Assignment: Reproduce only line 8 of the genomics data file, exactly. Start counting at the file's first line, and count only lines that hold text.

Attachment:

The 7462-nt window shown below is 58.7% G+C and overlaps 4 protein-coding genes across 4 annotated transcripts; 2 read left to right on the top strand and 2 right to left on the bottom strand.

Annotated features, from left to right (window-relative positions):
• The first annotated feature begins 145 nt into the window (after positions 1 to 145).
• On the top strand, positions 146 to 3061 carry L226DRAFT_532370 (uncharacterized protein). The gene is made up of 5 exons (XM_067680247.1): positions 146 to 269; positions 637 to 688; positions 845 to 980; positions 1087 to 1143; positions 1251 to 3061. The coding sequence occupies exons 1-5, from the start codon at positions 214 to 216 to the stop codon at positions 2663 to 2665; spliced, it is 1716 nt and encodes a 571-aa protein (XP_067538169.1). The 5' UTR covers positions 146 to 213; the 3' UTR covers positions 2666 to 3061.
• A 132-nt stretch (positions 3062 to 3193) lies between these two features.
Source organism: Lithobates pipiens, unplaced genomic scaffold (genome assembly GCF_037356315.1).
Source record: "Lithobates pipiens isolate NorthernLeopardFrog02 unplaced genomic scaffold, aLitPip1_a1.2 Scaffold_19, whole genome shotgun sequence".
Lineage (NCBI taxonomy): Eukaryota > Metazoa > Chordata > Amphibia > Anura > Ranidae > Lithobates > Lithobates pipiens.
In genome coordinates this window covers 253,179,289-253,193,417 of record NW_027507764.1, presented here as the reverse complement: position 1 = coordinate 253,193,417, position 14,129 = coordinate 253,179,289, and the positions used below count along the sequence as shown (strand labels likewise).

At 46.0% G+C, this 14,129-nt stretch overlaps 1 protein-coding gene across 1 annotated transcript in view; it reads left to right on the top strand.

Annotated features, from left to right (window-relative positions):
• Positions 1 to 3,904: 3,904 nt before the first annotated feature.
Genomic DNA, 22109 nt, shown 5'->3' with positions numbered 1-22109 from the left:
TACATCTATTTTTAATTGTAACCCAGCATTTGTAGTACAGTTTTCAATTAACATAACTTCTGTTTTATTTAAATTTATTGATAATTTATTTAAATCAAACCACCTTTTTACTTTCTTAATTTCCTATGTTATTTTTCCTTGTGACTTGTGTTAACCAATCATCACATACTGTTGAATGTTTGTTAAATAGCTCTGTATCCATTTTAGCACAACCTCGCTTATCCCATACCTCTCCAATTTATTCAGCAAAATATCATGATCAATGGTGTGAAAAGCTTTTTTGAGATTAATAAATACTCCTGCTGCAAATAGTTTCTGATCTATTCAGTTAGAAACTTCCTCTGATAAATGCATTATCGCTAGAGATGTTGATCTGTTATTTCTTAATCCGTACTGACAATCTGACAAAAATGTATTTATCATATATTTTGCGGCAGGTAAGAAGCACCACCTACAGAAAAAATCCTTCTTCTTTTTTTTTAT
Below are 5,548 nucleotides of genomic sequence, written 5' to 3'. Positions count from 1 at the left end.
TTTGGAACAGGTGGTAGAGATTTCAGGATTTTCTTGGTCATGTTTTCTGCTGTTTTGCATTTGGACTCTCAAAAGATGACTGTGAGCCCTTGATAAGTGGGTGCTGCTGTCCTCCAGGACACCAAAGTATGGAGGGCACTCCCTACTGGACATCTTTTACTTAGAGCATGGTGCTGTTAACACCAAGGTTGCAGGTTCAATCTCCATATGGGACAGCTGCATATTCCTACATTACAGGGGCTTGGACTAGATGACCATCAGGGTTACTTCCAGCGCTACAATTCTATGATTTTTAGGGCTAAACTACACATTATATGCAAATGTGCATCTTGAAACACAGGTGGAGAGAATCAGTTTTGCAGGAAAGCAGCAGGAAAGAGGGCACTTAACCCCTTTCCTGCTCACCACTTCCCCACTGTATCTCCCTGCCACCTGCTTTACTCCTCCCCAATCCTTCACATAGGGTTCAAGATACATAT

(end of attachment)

Lineage (NCBI taxonomy): Eukaryota > Metazoa > Chordata > Amphibia > Anura > Ranidae > Lithobates > Lithobates pipiens.